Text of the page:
A LAWSUIT filed in US District Court last week accuses 109 Massachusetts lawmakers of violating the US Constitution. The plaintiffs are leaders of VoteOnMarriage.org, a grass-roots campaign to amend the Massachusetts constitution by defining marriage "only as the union of one man and one woman."
It was a year ago this week that the proposed amendment, having attracted a record-setting 170,000 signatures, was formally transmitted to the Legislature by the Massachusetts secretary of state. What was supposed to happen next is spelled out in the state constitution. Article 48 directs the House and Senate to meet jointly and vote on amendments proposed by citizen initiative; those that get at least 50 votes in two consecutive sessions are then put on the state ballot.
But for a year now, the overwhelmingly Democratic Legislature has declined to obey the law. On May 10, it voted to delay consideration of the marriage amendment until July 12. On July 12, it recessed until Nov. 9. On Nov. 9, by a vote of 109-87, it recessed yet again, to Jan. 2, 2007. Which just happens to be the day the current legislative session expires -- and all unfinished business dies with it. If that happens, it will mark the second time in five years that the Legislature has killed a marriage amendment by flouting the Constitution and brazenly refusing to vote.
So the amendment's sponsors have gone to court, hoping a federal judge will either order the recalcitrant legislators to comply with the law and take the required vote, or put the amendment on the 2008 ballot anyway if they won't. (Governor Mitt Romney has filed a similar complaint in state court. So have sponsors of another amendment, one dealing with statewide healthcare.)
The response to all this from many supporters of same-sex marriage has been a tortured explanation of why defying the Massachusetts Constitution is actually a good thing. "It's not a matter of following the constitution," the legal director of the Massachusetts chapter of the ACLU told the Globe's Sam Allis. "It's following the constitution down the drain." In other words, nothing must be allowed to jeopardize same-sex marriage -- not even democracy and due process of law.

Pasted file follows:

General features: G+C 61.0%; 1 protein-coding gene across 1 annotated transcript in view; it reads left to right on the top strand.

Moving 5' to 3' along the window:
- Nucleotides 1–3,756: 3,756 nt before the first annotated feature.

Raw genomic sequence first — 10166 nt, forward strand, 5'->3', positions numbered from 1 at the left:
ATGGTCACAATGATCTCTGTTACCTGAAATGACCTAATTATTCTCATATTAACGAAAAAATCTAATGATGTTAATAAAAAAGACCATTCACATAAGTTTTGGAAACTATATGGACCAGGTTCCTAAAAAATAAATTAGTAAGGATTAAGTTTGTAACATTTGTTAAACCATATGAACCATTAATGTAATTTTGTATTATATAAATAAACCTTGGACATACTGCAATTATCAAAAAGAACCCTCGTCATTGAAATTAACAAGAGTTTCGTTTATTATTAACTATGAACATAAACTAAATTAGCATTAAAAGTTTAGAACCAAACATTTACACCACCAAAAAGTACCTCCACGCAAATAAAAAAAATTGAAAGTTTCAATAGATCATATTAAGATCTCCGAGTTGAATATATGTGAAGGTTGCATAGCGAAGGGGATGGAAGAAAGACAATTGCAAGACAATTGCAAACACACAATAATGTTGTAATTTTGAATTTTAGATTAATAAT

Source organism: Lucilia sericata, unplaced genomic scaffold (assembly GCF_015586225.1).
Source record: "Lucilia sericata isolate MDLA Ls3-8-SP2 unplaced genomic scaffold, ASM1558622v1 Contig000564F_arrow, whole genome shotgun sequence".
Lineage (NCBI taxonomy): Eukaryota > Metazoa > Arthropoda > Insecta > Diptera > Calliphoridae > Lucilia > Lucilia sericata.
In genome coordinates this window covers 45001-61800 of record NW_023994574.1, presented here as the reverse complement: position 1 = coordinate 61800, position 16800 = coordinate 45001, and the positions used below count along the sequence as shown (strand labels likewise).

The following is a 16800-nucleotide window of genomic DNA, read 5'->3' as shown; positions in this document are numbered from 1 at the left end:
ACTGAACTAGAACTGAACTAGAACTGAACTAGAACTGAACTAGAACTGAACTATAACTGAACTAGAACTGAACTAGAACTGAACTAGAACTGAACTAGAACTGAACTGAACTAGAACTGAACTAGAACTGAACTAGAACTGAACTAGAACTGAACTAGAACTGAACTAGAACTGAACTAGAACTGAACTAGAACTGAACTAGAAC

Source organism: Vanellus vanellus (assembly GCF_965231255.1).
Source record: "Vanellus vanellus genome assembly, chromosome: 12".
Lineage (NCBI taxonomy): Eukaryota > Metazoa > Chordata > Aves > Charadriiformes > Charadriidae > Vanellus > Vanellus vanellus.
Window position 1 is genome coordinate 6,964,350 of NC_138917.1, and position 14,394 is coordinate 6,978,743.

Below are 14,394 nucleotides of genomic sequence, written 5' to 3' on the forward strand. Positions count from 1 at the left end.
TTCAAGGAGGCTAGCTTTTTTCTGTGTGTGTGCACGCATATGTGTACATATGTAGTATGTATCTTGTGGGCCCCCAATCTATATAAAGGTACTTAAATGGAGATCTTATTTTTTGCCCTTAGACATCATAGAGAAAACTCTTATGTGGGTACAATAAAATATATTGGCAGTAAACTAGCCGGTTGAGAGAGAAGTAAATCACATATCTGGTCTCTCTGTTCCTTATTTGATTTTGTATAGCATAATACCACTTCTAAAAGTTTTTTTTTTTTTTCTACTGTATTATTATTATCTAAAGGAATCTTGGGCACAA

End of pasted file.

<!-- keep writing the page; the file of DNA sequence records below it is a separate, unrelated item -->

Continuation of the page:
Not all advocates of same-sex marriage have been that cynical. "The legislature has done, in my opinion, the wrong thing," writes Andrew Sullivan, a leading gay-marriage proponent. "By denying the voters the chance to have the final decision on marriage rights, the pro-marriage forces have lost a clear chance at democratic legitimacy. Yes, in some respects, civil rights should not be up for a vote. But many opponents of equality in marriage do not accept the premise that civil marriage is a civil right for gays. I think they're wrong; but it's an honest disagreement. "
America's political battles would be a lot less poisonous if more combatants would acknowledge that their opponents are not monsters or villains, but fellow citizens with an "honest disagreement." And as Sullivan notes, political actors forfeit legitimacy when they win their ends through undemocratic means.
Legitimacy isn't all they forfeit. When the legal process is subverted by lawmakers who care more about blocking a certain result than obeying the constitution they swore to uphold, they leave all of us -- including themselves -- less secure.
Robert Bolt memorably explained why in "A Man for All Seasons," his drama about Sir Thomas More. In a famous passage, More explains to his prospective son-in-law, Roper, that until someone has broken the law, he must not be arrested -- not even "if he was the Devil himself."
ROPER: So now you'd give the Devil benefit of law!
MORE: Yes. What would you do? Cut a great road through the law to get after the Devil?
ROPER: I'd cut down every law in England to do that!
MORE: Oh? And when the last law was down, and the Devil turned round on you -- where would you hide, Roper, the laws all being flat? This country's planted thick with laws . . . and if you cut them down -- and you're just the man to do it -- d'you really think you could stand upright in the winds that would blow then? Yes, I'd give the Devil benefit of law, for my own safety's sake.
The legal process that Bay State lawmakers so blithely disregard today, they or their supporters may fervently need tomorrow. The Constitution's guardrails were erected for a reason. There's no telling who may get hurt without them.
(Jeff Jacoby is a columnist for The Boston Globe.)
-- ## --